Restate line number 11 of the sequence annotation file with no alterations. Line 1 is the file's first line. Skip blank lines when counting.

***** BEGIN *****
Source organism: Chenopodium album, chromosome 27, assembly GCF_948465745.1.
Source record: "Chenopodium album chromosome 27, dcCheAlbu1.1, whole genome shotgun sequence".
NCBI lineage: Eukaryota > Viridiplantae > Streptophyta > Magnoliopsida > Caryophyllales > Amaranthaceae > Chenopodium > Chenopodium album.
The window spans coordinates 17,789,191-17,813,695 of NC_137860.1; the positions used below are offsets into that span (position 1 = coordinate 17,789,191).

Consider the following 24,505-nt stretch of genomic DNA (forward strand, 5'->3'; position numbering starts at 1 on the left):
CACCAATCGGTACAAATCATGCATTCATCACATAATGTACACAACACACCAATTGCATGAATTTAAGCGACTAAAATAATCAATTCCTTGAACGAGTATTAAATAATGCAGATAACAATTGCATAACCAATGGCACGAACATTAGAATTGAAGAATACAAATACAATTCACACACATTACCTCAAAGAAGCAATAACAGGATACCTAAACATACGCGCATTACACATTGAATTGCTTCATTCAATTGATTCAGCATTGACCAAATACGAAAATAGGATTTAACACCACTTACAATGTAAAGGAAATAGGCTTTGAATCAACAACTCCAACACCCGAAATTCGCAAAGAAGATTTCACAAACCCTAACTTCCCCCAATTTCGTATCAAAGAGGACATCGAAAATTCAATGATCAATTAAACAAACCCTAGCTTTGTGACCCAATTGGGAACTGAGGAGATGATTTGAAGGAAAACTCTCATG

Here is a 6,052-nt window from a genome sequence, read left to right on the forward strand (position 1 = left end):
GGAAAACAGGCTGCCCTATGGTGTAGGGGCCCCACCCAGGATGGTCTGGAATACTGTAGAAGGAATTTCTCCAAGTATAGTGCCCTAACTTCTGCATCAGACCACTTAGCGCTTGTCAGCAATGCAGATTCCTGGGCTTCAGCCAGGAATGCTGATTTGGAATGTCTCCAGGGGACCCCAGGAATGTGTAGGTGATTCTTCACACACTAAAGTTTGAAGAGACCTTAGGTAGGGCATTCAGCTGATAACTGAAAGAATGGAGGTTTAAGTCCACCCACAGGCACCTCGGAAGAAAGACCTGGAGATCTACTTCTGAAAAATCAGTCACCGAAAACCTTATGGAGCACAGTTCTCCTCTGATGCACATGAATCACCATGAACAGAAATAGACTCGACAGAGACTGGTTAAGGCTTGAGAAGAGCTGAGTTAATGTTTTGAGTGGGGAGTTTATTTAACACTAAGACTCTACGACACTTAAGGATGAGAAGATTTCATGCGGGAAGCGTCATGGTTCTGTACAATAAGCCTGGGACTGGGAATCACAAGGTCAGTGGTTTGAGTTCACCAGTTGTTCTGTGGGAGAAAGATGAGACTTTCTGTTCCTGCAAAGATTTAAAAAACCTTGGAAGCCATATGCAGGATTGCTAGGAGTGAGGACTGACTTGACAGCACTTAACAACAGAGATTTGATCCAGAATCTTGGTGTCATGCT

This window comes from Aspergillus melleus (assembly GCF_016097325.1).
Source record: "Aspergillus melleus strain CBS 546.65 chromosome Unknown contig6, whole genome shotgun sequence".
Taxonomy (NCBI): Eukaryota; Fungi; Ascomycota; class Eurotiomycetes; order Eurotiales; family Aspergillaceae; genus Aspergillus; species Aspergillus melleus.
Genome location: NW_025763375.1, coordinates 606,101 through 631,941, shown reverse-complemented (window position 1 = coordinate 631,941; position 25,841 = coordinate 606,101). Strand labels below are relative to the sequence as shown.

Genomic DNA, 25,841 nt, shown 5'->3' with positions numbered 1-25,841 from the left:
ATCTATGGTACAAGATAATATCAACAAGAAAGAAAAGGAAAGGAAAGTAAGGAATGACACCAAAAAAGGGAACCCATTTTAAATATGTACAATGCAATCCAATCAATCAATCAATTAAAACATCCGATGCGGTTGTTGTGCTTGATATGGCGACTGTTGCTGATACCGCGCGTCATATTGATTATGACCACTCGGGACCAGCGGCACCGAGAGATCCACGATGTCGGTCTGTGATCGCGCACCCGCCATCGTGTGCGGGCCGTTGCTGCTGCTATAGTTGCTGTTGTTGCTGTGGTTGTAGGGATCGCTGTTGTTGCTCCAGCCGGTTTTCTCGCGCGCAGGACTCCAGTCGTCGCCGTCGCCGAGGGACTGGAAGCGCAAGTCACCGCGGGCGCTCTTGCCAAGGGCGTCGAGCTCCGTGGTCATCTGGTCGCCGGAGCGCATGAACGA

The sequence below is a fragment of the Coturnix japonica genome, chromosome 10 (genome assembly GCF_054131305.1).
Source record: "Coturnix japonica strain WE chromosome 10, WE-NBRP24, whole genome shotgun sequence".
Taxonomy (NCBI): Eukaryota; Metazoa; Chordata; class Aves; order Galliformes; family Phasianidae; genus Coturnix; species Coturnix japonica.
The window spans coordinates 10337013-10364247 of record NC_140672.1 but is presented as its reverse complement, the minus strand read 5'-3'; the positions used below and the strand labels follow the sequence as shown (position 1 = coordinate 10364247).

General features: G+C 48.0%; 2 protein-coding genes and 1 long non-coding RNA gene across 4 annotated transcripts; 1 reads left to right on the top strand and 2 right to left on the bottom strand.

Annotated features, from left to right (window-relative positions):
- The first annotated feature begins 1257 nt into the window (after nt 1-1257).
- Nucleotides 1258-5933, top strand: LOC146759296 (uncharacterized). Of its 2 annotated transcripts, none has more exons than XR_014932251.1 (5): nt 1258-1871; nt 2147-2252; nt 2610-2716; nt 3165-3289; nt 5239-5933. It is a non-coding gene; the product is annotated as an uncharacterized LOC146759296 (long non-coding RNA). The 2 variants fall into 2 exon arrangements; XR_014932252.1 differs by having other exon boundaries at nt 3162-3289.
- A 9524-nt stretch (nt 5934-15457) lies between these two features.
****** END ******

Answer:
Taxonomy (NCBI): Eukaryota; Fungi; Ascomycota; class Eurotiomycetes; order Eurotiales; family Aspergillaceae; genus Aspergillus; species Aspergillus melleus.